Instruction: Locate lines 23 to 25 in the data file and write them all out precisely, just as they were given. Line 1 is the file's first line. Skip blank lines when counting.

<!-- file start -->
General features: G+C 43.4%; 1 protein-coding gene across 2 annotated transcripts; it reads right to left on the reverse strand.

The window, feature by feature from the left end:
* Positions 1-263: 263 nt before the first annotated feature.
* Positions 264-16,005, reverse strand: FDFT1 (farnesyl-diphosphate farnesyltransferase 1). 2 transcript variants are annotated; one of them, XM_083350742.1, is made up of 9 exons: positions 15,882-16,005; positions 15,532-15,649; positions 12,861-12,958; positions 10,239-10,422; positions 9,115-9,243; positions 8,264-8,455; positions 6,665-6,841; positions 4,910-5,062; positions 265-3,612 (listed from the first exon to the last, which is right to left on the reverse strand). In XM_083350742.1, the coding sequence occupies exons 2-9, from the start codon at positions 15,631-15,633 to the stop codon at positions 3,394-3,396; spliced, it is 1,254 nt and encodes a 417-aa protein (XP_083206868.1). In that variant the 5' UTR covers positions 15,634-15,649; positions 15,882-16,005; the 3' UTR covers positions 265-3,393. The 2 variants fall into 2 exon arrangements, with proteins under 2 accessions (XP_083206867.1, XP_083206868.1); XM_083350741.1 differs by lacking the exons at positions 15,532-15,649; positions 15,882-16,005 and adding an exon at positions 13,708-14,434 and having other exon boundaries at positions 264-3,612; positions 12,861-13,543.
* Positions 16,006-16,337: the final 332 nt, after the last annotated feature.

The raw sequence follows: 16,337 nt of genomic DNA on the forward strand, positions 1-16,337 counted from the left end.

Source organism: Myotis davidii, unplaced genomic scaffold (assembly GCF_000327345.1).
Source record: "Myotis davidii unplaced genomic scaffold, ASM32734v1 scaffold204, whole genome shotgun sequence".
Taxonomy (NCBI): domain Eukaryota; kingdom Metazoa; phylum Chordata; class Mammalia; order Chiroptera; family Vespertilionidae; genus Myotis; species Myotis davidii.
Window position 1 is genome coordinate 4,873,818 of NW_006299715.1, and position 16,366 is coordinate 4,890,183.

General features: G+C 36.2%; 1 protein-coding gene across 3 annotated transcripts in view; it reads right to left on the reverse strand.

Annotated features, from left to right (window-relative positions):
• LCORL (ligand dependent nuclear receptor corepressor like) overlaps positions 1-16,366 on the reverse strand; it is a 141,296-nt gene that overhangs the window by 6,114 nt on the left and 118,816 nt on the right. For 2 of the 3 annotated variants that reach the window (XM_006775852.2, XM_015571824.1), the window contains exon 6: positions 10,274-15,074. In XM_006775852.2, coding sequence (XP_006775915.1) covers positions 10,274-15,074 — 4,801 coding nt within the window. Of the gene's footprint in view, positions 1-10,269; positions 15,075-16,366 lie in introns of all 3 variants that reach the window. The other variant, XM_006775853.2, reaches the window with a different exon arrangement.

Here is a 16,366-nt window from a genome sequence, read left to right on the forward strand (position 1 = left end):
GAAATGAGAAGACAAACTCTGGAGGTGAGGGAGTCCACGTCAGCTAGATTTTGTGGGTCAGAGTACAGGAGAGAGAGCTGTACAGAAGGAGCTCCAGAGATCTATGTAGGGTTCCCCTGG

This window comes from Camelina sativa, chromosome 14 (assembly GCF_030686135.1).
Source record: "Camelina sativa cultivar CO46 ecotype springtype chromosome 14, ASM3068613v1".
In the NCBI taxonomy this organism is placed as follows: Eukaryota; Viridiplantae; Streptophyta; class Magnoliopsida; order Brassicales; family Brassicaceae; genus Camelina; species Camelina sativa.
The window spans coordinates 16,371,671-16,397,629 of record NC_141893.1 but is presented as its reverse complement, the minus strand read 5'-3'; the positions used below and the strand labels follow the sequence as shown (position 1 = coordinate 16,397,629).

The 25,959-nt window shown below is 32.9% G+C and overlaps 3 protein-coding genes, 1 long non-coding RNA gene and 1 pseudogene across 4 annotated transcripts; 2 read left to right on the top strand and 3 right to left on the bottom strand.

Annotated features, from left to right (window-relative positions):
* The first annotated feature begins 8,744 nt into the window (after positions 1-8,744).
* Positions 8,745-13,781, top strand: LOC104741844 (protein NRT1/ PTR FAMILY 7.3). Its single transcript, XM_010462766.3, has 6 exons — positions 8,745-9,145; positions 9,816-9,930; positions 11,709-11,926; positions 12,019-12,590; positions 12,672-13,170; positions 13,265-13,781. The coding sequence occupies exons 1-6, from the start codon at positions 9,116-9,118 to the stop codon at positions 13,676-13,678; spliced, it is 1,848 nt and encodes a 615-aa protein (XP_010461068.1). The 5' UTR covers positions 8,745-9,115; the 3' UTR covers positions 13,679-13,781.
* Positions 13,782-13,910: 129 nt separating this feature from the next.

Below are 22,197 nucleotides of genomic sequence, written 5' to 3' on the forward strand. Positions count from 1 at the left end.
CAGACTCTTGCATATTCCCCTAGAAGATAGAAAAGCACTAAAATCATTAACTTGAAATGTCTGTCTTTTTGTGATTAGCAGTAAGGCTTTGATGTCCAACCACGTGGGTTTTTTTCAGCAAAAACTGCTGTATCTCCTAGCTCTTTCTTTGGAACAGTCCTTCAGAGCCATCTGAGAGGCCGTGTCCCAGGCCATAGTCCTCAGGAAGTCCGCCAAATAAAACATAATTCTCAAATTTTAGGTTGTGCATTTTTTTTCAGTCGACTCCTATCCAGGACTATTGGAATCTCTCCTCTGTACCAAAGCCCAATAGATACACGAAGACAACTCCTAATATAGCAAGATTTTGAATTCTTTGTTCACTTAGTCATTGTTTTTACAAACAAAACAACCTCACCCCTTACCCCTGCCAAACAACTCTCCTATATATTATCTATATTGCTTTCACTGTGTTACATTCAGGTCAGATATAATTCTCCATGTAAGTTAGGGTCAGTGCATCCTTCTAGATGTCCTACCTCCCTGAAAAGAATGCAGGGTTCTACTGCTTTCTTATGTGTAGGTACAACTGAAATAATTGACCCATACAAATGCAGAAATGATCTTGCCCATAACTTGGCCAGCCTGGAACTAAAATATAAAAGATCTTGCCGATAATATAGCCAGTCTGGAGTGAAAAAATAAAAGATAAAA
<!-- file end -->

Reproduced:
* Positions 8,745-13,781, top strand: LOC104741844 (protein NRT1/ PTR FAMILY 7.3). Its single transcript, XM_010462766.3, has 6 exons — positions 8,745-9,145; positions 9,816-9,930; positions 11,709-11,926; positions 12,019-12,590; positions 12,672-13,170; positions 13,265-13,781. The coding sequence occupies exons 1-6, from the start codon at positions 9,116-9,118 to the stop codon at positions 13,676-13,678; spliced, it is 1,848 nt and encodes a 615-aa protein (XP_010461068.1). The 5' UTR covers positions 8,745-9,115; the 3' UTR covers positions 13,679-13,781.
* Positions 13,782-13,910: 129 nt separating this feature from the next.

Below are 22,197 nucleotides of genomic sequence, written 5' to 3' on the forward strand. Positions count from 1 at the left end.